After a conviction, a defendant may be able to appeal the decision in a higher court. However, simply receiving a negative outcome is not grounds enough to file an appeal, and the appellate courts do not re-try the case. According to the American Bar Association, the purpose of an appeal is to ask the appellate judges to review the trial and see if there were errors. The judges do not hear new evidence at an appeal.
Louisiana’s Uniform Rules of the Courts of Appeal explains that a panel of three judges will undertake the review.
The appellant must create a brief that includes his or her written argument for reversing the verdict. The appellee may file an answering brief, and then the appellant may file a reply brief rebutting the appellee’s argument.
The trial court clerk will prepare the record of the case for the judges to review. This record will include:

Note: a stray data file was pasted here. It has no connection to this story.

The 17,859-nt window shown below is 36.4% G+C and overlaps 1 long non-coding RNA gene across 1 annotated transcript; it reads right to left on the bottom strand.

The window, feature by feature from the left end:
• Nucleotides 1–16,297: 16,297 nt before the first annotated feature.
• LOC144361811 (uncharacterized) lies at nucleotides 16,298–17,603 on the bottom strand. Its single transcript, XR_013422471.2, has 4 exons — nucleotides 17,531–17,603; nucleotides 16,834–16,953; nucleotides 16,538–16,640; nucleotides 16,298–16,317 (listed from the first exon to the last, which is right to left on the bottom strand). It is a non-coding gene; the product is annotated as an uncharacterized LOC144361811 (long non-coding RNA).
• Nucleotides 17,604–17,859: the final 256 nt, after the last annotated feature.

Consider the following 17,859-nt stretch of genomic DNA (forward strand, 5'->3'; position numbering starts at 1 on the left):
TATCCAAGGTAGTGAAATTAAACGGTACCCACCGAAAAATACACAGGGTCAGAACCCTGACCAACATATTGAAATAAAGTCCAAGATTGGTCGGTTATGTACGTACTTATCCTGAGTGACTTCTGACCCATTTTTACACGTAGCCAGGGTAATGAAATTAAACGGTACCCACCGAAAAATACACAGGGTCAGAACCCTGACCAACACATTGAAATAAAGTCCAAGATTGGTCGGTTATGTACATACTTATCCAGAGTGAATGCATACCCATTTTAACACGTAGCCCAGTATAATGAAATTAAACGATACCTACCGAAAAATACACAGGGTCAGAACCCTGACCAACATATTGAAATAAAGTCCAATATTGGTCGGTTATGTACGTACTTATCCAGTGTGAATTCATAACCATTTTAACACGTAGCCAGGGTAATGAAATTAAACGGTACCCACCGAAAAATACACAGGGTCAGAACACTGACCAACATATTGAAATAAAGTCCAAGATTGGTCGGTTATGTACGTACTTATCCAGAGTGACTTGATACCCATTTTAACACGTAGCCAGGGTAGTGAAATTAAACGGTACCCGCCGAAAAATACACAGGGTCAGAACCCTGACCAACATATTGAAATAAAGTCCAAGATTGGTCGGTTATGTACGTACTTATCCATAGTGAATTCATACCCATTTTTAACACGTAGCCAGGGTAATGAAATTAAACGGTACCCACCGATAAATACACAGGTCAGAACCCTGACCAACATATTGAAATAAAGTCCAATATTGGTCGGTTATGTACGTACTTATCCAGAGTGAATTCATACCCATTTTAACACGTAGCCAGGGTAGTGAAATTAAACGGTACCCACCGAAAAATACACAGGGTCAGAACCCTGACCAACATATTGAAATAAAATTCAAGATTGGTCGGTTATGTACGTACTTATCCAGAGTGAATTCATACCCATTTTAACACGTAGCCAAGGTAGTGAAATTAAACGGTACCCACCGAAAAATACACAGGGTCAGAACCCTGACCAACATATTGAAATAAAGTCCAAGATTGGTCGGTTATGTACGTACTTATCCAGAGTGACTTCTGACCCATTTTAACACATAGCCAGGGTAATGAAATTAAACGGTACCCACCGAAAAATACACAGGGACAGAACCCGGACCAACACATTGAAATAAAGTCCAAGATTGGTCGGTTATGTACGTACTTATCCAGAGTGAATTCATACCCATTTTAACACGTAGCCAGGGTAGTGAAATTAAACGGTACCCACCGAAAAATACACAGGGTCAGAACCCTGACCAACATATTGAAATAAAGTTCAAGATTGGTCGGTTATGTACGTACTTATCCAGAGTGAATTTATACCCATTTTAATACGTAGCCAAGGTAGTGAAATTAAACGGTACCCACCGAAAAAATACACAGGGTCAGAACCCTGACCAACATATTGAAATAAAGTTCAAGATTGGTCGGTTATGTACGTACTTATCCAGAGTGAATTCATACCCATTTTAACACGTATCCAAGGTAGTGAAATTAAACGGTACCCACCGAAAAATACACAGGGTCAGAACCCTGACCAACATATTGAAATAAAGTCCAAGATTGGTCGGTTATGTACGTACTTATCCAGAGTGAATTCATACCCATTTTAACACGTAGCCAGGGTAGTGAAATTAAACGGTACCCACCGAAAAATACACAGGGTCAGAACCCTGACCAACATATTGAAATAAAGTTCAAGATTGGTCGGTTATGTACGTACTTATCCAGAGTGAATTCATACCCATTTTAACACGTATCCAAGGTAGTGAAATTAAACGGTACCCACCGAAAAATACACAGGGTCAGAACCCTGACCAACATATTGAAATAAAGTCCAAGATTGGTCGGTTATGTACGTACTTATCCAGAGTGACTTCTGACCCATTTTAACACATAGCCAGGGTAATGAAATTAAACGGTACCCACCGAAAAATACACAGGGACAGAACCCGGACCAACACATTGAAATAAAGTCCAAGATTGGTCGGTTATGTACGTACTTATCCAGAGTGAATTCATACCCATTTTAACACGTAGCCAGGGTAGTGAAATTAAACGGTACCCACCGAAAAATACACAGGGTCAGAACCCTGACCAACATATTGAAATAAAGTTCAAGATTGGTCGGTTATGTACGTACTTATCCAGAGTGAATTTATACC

- A copy of the minutes from the trial
- The names and other information about the people who were present, including the judge, jury members, attorneys, defendant, witnesses and others
- Copies of the documents presented as evidence and depositions in the order of filing
- Records of other evidence
- A transcript of the witnesses’ oral testimonies
- The verdict, judge’s ruling and sentence
Motions and pleadings must also be in the record. An appellant may request documentation regarding jury selection and examination of potential jurors.
The record will not include subpoenas, notices or returns, unless they are relevant to the appeal. If the appellant wishes to include these, he or she must show that they are material to the case. Unless the court orders it, there is no need to present any large documents, bulky exhibits or physical evidence.
Usually, the panel of judges conducts its review without hearing any oral statements. However, the court may grant permission to include oral arguments. The appellant must not write these down and read them, and the statements must not come from the briefs.
The court may order a new trial, modify the original verdict or order the lower court to do one or more of the following:
- Reconsider facts
- Accept further evidence
- Reconsider the case due to a recent appellate court decision
The court could also affirm the trial court’s decision, in which case the appellant may be able to appeal to a higher court.